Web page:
"I hardly think you get to lodge a protest when you all but showed me the door.  ‘It's too dangerous, Scully.  The X-files clubhouse only holds two members.  Have a nice life, Scully.'"


"Hey, they made it crystal clear they were going to keep coming after you, and you made it equally apparent that you were content to let them.  They treated you like a glorified lab rat and I was the one who got to watch the experiments.  There was no other way to make it stop, Scully.  The only way to win their game is not to play."


She walked away from him, shaking her head.  "I can't believe you're really this naïve, not after all these years."


"It's been two years without incident, right?  I'd call that a success."


"And yet here we are again," she replied as she turned around to face him.  "The man I'm involved with just happens to have a murdered sister who appears also to have been your sister.  Oh, and she was married to a senior FBI agent.  Doesn't this strike you as just a little more than coincidental?  Ten miles, two thousand miles – it makes no difference."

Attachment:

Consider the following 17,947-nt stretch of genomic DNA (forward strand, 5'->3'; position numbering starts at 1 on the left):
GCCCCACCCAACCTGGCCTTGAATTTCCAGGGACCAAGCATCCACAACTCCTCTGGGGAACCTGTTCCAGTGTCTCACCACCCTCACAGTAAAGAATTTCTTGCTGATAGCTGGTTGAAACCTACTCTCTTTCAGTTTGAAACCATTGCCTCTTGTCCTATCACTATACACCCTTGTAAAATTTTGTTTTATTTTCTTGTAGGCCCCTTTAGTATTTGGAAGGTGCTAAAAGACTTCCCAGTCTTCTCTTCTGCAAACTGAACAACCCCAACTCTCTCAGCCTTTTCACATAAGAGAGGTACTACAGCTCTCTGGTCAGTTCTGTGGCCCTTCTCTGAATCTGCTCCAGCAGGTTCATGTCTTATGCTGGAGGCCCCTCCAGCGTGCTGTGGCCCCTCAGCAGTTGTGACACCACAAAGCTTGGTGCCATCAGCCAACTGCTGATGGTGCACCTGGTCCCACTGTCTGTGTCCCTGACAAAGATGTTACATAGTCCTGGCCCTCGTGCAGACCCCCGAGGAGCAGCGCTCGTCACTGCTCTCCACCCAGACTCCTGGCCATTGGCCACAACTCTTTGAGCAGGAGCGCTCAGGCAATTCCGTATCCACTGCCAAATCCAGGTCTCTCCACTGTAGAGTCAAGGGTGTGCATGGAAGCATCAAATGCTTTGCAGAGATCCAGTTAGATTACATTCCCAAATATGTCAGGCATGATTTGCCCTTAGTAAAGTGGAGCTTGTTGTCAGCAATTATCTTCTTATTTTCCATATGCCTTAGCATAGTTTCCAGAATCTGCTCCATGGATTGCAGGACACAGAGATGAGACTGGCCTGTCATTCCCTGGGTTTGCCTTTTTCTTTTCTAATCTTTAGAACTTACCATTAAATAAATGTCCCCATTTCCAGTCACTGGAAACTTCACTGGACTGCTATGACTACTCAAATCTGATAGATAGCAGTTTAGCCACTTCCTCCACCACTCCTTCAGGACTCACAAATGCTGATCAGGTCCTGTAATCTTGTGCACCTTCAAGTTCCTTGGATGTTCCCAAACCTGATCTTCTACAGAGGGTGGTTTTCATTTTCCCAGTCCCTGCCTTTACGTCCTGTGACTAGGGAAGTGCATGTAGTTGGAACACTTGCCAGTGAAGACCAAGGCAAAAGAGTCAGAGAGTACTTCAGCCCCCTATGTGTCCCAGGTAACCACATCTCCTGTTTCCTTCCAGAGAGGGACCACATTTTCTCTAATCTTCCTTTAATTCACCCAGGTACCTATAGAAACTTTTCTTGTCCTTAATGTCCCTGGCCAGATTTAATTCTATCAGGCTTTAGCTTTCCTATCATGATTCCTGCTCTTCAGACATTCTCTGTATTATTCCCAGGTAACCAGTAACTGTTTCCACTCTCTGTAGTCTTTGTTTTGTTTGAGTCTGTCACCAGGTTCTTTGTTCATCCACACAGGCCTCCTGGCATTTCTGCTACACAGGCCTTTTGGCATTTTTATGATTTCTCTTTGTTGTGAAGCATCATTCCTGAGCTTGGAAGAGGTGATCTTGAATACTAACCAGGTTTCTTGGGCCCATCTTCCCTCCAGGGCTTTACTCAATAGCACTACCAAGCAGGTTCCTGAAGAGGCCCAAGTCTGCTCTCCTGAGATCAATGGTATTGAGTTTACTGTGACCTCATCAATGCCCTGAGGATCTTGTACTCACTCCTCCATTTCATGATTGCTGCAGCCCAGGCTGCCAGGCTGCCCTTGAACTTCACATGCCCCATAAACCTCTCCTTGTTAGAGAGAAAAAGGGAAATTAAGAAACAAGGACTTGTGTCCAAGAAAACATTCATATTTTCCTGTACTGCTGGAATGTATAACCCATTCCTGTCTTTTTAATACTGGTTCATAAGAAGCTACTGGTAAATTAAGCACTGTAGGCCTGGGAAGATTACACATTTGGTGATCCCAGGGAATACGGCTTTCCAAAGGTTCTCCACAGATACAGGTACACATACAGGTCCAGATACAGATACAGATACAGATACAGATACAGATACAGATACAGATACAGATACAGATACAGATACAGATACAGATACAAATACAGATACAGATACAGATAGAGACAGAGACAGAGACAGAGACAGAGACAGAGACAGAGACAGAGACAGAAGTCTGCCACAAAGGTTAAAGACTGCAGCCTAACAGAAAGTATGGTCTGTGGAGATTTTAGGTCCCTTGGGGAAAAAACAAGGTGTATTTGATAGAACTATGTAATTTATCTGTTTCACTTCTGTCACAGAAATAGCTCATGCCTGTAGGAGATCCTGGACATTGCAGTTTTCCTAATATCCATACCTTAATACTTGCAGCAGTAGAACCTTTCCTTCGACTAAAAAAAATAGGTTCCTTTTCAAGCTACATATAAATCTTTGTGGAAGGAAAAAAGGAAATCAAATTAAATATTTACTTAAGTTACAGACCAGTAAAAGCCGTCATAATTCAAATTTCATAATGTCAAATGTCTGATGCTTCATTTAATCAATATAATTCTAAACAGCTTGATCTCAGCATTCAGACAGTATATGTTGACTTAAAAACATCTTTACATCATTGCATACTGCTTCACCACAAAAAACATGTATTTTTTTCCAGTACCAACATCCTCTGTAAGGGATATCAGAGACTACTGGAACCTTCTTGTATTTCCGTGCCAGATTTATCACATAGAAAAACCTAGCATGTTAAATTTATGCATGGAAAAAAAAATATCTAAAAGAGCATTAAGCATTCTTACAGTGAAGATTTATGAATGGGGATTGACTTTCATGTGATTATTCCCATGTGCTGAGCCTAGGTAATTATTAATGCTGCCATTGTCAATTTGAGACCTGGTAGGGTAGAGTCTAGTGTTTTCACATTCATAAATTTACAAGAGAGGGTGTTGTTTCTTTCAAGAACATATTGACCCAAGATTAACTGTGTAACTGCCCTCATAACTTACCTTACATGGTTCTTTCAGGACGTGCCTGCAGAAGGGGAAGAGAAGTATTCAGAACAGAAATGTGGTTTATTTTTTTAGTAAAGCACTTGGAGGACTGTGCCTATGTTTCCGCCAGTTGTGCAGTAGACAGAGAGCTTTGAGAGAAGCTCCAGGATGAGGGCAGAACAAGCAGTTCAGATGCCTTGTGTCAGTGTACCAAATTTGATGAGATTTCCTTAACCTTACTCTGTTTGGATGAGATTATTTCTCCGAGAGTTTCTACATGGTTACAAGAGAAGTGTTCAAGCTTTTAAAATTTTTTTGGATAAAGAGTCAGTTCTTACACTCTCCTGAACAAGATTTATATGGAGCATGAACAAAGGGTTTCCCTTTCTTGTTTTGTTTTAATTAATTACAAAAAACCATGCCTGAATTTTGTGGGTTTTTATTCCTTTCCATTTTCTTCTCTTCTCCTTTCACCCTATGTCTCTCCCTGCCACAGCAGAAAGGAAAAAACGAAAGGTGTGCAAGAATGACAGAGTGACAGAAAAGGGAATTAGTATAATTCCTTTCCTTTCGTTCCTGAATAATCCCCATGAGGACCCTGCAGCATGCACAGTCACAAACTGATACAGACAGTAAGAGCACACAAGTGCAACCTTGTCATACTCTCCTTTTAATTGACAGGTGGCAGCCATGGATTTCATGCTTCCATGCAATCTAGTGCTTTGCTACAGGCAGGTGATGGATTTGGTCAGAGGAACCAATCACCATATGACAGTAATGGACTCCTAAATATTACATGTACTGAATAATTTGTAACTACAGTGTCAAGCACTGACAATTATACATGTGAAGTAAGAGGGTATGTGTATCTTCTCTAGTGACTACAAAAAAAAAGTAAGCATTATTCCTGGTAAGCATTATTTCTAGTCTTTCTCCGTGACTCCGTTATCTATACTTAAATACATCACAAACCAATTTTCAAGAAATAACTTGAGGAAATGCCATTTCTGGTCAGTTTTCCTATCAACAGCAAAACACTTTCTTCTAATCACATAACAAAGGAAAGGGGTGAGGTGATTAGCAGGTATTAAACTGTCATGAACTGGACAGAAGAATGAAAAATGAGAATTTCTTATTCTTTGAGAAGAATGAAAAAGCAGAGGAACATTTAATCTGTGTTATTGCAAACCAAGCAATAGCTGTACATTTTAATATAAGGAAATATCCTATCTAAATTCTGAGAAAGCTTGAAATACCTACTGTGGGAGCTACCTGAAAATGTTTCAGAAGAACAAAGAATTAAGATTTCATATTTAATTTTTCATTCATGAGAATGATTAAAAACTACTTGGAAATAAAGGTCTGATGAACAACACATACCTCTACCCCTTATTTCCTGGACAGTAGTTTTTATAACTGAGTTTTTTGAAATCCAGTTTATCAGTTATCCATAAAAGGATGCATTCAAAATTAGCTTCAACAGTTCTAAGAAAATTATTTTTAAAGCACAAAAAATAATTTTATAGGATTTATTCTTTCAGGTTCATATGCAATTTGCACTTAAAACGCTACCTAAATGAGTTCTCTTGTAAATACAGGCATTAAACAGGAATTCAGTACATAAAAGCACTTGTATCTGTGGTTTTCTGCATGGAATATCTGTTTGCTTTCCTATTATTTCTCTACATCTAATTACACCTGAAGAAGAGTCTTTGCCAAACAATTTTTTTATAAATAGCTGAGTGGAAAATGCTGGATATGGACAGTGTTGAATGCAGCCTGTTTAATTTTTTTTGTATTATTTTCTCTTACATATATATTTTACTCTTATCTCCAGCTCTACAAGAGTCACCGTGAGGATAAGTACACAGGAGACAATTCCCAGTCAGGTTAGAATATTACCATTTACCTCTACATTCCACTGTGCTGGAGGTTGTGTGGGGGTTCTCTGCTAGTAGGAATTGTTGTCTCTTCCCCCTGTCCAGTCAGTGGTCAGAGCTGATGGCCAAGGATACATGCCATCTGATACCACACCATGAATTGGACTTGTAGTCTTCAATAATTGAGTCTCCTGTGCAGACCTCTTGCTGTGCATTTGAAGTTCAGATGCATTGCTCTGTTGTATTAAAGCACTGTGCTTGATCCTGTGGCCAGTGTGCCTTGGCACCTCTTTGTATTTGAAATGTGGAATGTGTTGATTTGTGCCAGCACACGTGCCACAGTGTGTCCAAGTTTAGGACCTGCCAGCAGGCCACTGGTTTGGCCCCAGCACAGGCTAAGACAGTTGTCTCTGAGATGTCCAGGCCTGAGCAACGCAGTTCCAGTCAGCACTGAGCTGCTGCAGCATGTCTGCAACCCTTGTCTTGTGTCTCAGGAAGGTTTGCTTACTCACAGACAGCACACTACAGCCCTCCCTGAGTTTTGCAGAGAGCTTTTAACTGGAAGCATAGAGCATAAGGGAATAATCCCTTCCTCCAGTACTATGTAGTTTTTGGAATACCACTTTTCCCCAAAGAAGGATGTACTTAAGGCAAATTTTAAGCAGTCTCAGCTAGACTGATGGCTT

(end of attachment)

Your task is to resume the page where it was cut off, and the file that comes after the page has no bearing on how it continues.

"Wait a second."  He glanced behind him at the empty hall.  "You're saying you think it's a setup?  That Milgram's involved?"


"I'm saying I'm still a lab rat.  The only difference is that you're not here to watch."


"That's not fair."


"Is it? I have a tracking device in my neck!  Or had you forgotten that part?"


He drew up short. If she was the rat, he was the lab assistant to that little experiment.  Samantha or Scully.  Scully or Samantha.  Someone always was making him choose, and he picked the same one every single time, with predictable results:  you can save her but you can't have her back.


"You didn't set me free, Mulder."  She looked older, tired.  "You just cut me out of the loop."